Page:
On July 26, 1826, Cayetano Ripoll, a schoolmaster in Valencia, Spain, teaching deist principles should become the last victim executed by the Spanish inquisition. Ripoll has the dubious honor of being the last of the many people known to have been executed under sentence from a Church authority for having committed the act of heresy. For almost 350 years the Spanish inquisition tried to secure the primacy of the Catholic Church in Spain. There have been many crimes and wrongs committed by the Church, but the Spanish Inquisition for sure was one of the worst.
Tribunal of the Holy Office of the Inquisition
Officially entitled as the Tribunal of the Holy Office of the Inquisition (Spanish: Tribunal del Santo Oficio de la Inquisición), the Spanish Inquisition was a tribunal established in 1481 by Catholic Monarchs, Ferdinand II of Aragon and Isabella I of Castile. Fray Alonso de Ojeda, a Dominican friar from Seville, convinced Queen Isabella of the existence of Crypto-Judaism among Andalusian conversos during her stay in Seville between 1477 and 1478. A report, produced by Pedro González de Mendoza, Archbishop of Seville, and by the Segovian Dominican Tomás de Torquemada – of converso family himself – corroborated this assertion. Spanish monarchs Ferdinand and Isabella requested a papal bull establishing an inquisition in Spain in 1478. In 1483, Ferdinand and Isabella established a state council to administer the inquisition with the Dominican Friar Tomás de Torquemada acting as its president, even though Pope Sixtus IV protested the activities of the inquisition in Aragon and its treatment of the conversos. Torquemada eventually assumed the title of Inquisitor-General.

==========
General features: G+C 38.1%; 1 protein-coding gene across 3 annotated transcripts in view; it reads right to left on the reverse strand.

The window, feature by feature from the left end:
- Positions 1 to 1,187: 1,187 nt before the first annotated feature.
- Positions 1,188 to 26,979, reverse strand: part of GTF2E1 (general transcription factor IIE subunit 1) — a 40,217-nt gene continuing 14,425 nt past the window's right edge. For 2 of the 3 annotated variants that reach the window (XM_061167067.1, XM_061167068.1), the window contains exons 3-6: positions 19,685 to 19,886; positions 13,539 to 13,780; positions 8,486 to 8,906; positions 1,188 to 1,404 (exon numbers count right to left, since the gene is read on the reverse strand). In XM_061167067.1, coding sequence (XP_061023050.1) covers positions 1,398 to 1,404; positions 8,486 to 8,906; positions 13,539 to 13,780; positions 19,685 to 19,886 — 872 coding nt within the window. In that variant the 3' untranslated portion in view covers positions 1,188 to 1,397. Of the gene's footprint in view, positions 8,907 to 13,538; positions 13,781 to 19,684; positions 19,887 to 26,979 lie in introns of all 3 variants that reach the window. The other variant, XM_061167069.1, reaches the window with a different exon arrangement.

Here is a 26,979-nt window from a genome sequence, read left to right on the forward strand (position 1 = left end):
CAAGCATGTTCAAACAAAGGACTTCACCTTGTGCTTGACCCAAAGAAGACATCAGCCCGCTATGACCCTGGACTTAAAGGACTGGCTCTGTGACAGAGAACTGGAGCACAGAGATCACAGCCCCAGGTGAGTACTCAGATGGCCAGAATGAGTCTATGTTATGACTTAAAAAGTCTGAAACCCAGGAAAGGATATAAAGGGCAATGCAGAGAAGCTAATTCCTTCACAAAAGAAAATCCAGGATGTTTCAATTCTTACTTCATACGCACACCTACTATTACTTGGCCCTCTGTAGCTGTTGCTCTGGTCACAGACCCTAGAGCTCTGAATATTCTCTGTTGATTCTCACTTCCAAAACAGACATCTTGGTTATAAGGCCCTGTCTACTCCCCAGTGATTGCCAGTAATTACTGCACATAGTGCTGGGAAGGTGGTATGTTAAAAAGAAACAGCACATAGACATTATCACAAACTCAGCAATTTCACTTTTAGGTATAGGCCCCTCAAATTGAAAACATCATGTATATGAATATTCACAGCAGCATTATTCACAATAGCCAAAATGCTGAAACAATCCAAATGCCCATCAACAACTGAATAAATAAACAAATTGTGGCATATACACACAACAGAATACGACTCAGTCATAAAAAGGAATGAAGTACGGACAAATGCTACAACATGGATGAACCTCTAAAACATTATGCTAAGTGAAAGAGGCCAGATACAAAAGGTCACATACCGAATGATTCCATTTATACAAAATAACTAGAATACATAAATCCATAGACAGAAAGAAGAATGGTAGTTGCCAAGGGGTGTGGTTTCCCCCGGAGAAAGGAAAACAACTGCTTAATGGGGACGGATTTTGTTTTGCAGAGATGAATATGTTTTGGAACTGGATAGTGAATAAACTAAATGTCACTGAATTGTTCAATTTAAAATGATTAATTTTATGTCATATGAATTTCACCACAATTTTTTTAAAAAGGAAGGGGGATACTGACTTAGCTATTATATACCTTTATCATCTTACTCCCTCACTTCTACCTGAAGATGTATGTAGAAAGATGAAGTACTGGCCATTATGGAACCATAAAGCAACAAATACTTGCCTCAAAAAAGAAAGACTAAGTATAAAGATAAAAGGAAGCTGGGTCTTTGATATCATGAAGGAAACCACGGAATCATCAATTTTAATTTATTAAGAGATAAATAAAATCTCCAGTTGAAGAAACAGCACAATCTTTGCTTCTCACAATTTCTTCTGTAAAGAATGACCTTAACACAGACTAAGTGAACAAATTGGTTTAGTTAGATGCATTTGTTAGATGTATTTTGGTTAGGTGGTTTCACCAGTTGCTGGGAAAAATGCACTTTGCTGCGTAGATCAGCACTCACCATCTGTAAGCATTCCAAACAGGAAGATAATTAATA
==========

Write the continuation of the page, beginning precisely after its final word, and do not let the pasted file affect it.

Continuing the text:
The first public punishment occurred in February 1481 when six people were burned alive and after that, the Inquisition grew throughout the kingdom. Only two years later, a new court system established, taking care of the confessions and collected the accusations while starting physical torture to extent the confession rate. The most active period during the Inquisition is assumed to be between 1480 and 1530 with around 2000 executed people, mostly being of Jew origin.
In the first years of the institution’s existence, more than 90% of the defendants were conversibles, i.e. people who had converted from the Jewish to the Christian faith, as well as their baptized descendants. From the end of the 16th century onwards, the number of trials against moriscos, i.e. people who had converted from the Muslim to the Christian faith, then predominated. The Spanish Inquisition’s fight against Lutherans (mostly foreigners) and alumbrados, on the other hand, was a marginal phenomenon in terms of numbers.
To keep their system working, the Spanish Inquisition established indexes of prohibited books  including religious works such as vernacular translations of the Bible. Also prohibited were several popular works of Spanish literature and many works by non Spanish authors like Ovid, Dante, Rabelais, Ariosto, Machiavelli, Erasmus or Jean Bodin.
Next to religious accusations, several further offenses were to be controlled with the Inquisition. Witchcraft was a big topic during the most active periods as well, even though it is assumed that the Spanish Inquisition stayed skeptical towards witchcraft cases in contrast to many other European countries. Other enforced laws concerned bigamy, sodomy, being homosexuality or rape.
Trials for witchcraft took place both before courts of the Spanish Inquisition and before secular courts. In 1498 the first convictions were handed down by the Inquisition Tribunal in Zaragoza. In 1525, the Suprema decreed that no one should be arrested for witchcraft if there was nothing but the testimony of others accused of witchcraft. The property of defendants who voluntarily confessed should not be confiscated. In 1610, a witch trial was held before the Inquisition Tribunal of Logroño against 53 defendants. Six of the condemned witches were burned for real and five for in effigy. One of the three inquisitors, Alonso de Salazar y Frías, had spoken out against the convictions. The sentences were nevertheless confirmed by the Consejo de la Suprema Inquisición. On behalf of the Suprema, Alonso de Salazar y Frías investigated further rumors of witchcraft activities in Navarre. He came to the conclusion in 1614 that there was no evidence of witchcraft. This actually prompted Suprema to refrain from conducting any further witch trials in this case and even to rehabilitate the convicts of Logroño.